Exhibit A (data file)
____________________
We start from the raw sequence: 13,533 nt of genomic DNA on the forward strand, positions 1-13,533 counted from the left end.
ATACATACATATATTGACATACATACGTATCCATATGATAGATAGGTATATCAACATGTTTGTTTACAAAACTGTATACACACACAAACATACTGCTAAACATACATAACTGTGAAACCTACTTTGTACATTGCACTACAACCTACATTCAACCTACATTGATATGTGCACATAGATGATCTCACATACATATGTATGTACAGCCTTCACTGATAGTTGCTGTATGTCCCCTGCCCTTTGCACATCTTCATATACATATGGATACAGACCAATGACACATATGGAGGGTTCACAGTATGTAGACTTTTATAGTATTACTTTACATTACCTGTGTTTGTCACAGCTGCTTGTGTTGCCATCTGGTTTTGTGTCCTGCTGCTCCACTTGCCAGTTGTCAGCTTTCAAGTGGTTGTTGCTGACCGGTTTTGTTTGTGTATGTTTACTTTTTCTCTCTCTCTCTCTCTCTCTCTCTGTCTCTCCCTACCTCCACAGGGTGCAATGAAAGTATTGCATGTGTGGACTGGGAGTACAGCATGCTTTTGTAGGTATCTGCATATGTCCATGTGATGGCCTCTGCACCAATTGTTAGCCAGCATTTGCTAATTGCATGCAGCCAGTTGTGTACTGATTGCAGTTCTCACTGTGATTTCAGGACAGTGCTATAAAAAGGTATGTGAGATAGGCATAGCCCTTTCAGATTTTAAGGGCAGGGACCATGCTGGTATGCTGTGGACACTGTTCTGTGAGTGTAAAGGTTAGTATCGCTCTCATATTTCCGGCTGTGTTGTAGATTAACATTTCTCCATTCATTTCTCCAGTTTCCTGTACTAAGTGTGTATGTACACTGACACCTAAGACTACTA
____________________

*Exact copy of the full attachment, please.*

We start from the raw sequence: 13,533 nt of genomic DNA on the forward strand, positions 1-13,533 counted from the left end.
ATACATACATATATTGACATACATACGTATCCATATGATAGATAGGTATATCAACATGTTTGTTTACAAAACTGTATACACACACAAACATACTGCTAAACATACATAACTGTGAAACCTACTTTGTACATTGCACTACAACCTACATTCAACCTACATTGATATGTGCACATAGATGATCTCACATACATATGTATGTACAGCCTTCACTGATAGTTGCTGTATGTCCCCTGCCCTTTGCACATCTTCATATACATATGGATACAGACCAATGACACATATGGAGGGTTCACAGTATGTAGACTTTTATAGTATTACTTTACATTACCTGTGTTTGTCACAGCTGCTTGTGTTGCCATCTGGTTTTGTGTCCTGCTGCTCCACTTGCCAGTTGTCAGCTTTCAAGTGGTTGTTGCTGACCGGTTTTGTTTGTGTATGTTTACTTTTTCTCTCTCTCTCTCTCTCTCTCTCTGTCTCTCCCTACCTCCACAGGGTGCAATGAAAGTATTGCATGTGTGGACTGGGAGTACAGCATGCTTTTGTAGGTATCTGCATATGTCCATGTGATGGCCTCTGCACCAATTGTTAGCCAGCATTTGCTAATTGCATGCAGCCAGTTGTGTACTGATTGCAGTTCTCACTGTGATTTCAGGACAGTGCTATAAAAAGGTATGTGAGATAGGCATAGCCCTTTCAGATTTTAAGGGCAGGGACCATGCTGGTATGCTGTGGACACTGTTCTGTGAGTGTAAAGGTTAGTATCGCTCTCATATTTCCGGCTGTGTTGTAGATTAACATTTCTCCATTCATTTCTCCAGTTTCCTGTACTAAGTGTGTATGTACACTGACACCTAAGACTACTA